The 97th South Dakota Legislature meets for the first time in Pierre on Tuesday, and local Pierre, Fort Pierre, Hughes County and Stanley County jurisdictions already have their eyes on legislation that will soon be under discussion to move toward the desk of Gov. Kristi Noem.

Mayor Steve Harding and City Administrator Kristi Honeywell are registered lobbyists for the City of Pierre, but they normally rely on the South Dakota Municipal League to lobby municipality bills before the Legislature.

“We let them do that, but if they need our help in a particular area, then we go up and lobby or testify on bills in support of the Municipal League,” Harding said.

There are “quite a few” bills the city has its eyes on for 2022, Harding added.

“One is the infrastructure for housing,” Harding said. “We’re keeping an eye on that because there’s a lot of opportunity here in Pierre that we’ve been looking at, already talking with some contractors about their plans for additional housing. And so I know in the Governor’s budget she put in there some funds for infrastructure for housing. So we’re waiting to see how that develops and if it’s a partnership with municipalities and contractors, or if its grant money or low-interest loans for contractors, however that piece of legislation ends up developing at the end there, we’ll be watching that one close.”

Senate Bill 53, filed Thursday and introduced by the state Committee on Appropriations at the request of the Governor’s Office of Economic Development, would appropriate $150 million in general funding and $50 million in federal fund expenditure authority to the Governor’s Office of Economic Development for the purpose of increasing South Dakota’s housing supply.

Harding said the city will also be closely watching the many cannabis bills, related both to recreational and medical use, that have already been filed. The city passed zoning and licensing ordinances for cannabis-related businesses in August.

“I think those are the main ones, the big items right now,” Honeywell said.

Fort Pierre Mayor Gloria Hanson said infrastructure funding will be a key concern for her city during this legislative session. Notably, Fort Pierre is in the midst of deciding how to replace water vendor West River/Lyman-Jones in the coming decade and Noem’s December budget address called for a $1.5 billion state, local and federal investment in water projects.

“We will be watching very closely as we look at the budgeting and the appropriations of the infrastructure funding and whether there are any changes, for instance, made in interest rates for TIF funding for cities,” Hanson said. “I know that that’s one thing that Rep. (Mike) Weisgram has talked about and (we’d) be interested in that because that would be really important to Fort Pierre.”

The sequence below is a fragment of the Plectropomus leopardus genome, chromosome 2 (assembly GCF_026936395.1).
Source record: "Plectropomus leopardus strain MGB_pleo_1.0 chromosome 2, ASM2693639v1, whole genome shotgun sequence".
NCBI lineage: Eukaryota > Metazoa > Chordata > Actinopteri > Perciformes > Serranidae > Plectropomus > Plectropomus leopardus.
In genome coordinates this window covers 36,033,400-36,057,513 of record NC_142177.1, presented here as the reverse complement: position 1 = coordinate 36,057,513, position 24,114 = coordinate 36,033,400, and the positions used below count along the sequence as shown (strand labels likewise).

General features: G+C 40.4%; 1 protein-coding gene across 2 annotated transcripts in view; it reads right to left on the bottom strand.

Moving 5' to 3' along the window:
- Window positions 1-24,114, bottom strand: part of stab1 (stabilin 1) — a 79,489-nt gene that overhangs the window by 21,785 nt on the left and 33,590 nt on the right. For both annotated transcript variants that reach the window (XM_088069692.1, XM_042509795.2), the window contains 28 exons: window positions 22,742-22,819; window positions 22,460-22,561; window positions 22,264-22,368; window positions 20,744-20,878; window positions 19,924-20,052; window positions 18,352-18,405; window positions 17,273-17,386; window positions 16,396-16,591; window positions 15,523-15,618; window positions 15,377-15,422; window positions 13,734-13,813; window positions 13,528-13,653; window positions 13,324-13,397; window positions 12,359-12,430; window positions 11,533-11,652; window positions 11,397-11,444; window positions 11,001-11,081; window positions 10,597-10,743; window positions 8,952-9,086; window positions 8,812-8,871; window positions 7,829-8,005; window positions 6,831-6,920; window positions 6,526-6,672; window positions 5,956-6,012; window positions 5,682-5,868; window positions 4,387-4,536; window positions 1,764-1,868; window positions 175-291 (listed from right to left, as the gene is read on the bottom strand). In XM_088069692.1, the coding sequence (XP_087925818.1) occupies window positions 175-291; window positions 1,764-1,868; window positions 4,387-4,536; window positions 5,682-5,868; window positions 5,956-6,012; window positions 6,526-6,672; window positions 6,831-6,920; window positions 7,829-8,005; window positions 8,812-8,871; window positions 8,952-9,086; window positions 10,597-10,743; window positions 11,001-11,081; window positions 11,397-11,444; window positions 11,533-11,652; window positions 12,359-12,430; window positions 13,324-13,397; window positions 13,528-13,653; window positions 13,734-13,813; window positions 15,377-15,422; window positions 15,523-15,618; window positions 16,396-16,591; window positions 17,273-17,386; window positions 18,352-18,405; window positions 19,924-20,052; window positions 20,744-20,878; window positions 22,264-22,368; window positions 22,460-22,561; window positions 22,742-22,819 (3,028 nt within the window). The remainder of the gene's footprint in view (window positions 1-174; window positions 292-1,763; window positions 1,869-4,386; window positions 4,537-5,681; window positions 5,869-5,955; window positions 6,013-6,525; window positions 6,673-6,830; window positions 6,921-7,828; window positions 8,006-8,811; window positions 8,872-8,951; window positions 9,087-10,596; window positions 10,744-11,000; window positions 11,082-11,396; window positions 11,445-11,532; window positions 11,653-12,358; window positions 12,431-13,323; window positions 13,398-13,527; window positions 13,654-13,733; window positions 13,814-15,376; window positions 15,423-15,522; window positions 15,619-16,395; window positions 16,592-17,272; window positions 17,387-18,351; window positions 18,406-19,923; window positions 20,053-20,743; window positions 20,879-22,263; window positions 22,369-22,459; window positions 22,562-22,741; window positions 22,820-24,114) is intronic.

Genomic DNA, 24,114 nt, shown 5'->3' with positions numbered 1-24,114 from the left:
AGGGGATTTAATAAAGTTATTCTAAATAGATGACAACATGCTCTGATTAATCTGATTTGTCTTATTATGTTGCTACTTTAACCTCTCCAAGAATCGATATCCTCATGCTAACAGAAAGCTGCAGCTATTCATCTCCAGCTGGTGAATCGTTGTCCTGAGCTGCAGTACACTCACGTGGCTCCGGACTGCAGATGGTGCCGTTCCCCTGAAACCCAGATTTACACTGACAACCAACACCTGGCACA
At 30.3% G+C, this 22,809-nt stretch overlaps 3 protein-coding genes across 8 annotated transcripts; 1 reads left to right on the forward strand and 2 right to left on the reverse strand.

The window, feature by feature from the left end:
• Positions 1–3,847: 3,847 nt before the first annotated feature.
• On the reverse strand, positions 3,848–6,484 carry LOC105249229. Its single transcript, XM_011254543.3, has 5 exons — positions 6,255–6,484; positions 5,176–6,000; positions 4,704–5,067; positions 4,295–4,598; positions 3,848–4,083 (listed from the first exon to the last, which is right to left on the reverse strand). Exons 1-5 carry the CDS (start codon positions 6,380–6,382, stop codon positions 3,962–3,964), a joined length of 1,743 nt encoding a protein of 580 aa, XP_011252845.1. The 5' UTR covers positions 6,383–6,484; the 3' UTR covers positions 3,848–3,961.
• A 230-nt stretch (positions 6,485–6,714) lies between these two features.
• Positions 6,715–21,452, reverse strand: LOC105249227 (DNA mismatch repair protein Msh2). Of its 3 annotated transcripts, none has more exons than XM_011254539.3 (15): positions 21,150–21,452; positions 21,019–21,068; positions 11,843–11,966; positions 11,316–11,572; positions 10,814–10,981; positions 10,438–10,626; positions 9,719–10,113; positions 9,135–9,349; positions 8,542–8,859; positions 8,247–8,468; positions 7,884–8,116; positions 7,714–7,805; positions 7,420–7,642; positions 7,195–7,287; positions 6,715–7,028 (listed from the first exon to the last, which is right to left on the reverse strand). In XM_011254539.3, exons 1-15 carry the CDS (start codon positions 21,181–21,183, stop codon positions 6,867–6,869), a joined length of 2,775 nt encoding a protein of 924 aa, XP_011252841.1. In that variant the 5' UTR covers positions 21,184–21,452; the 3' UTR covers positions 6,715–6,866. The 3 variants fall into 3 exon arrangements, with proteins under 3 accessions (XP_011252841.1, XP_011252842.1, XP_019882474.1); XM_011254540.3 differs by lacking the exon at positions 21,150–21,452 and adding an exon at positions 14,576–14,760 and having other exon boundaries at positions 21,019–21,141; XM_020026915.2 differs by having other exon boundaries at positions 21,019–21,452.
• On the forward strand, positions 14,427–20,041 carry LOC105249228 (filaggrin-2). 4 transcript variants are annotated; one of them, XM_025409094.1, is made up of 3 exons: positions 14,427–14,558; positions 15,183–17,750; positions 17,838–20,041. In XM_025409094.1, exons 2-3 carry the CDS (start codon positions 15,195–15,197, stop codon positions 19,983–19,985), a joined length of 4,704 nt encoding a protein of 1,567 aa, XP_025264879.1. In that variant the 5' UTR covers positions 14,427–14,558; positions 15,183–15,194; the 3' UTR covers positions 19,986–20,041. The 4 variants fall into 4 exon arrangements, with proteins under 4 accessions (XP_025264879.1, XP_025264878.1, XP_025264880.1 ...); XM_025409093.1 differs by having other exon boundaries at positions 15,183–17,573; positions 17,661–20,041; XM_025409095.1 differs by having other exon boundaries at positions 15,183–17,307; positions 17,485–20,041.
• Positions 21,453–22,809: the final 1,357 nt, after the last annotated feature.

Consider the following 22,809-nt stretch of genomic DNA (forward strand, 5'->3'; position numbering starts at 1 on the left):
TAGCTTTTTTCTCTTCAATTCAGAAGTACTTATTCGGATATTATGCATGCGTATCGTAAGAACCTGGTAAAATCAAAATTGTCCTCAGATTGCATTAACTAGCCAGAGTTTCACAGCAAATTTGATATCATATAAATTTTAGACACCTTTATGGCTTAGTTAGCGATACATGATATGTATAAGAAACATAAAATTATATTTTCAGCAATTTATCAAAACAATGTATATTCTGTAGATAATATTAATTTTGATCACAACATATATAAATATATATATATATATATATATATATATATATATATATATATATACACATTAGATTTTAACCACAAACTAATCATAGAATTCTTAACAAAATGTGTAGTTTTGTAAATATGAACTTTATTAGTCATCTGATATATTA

Hanson said cannabis laws will also be on her city’s mind. She added that the city has had conversations with three individuals about getting their locations for cannabis-related businesses approved, though two would require rezoning.

Hughes County Manager Kevin Hipple said that his county goes through the South Dakota Association of County Commissioners for its lobbying.

“As far as the Association, my understanding is their priorities are set at the state convention in September,” Hipple said. “And their major priority was a state sales tax for counties targeted towards specific projects. So for instance, a county wants to expand their courthouse. They might institute a sales tax for a period of time and then that sales tax sunsets when the project is paid for.”

Hipple said he doesn’t know that it is currently illegal for a county to set a sales tax, but it is not authorized under statute.

“The SD Association of County Commissioners looks forward to building on our great working relationship with the SD state legislators,” Minnehaha County Commissioner and Association President Dean Karsky said in a forwarded email. “By openly communicating on the impact of funding bills and potential unintended consequences of proposed legislation to SD counties we can address the unique needs of each county. We aim to stress the need for local control of our county government and how, as county commissioners, we are closest to our constituents needs and can address them as each county faces different challenges.”

Stanley County Auditor Philena Burtch noted the county commission’s unanimous Dec. 7 passage of a resolution favoring passage of what is now known House Bill 1039, for which state Rep. Trish Ladner, R-Dist. 30, is the prime sponsor.

House Bill 1039 represents a property tax reform, allowing for assessment of “(a)gricultural land seeded to perennial vegetation for at least twenty years and used for animal grazing or left unharvested, or agricultural land that is native grassland” as noncropland.

Michael Woodel | 605-224-7301 ext. 131

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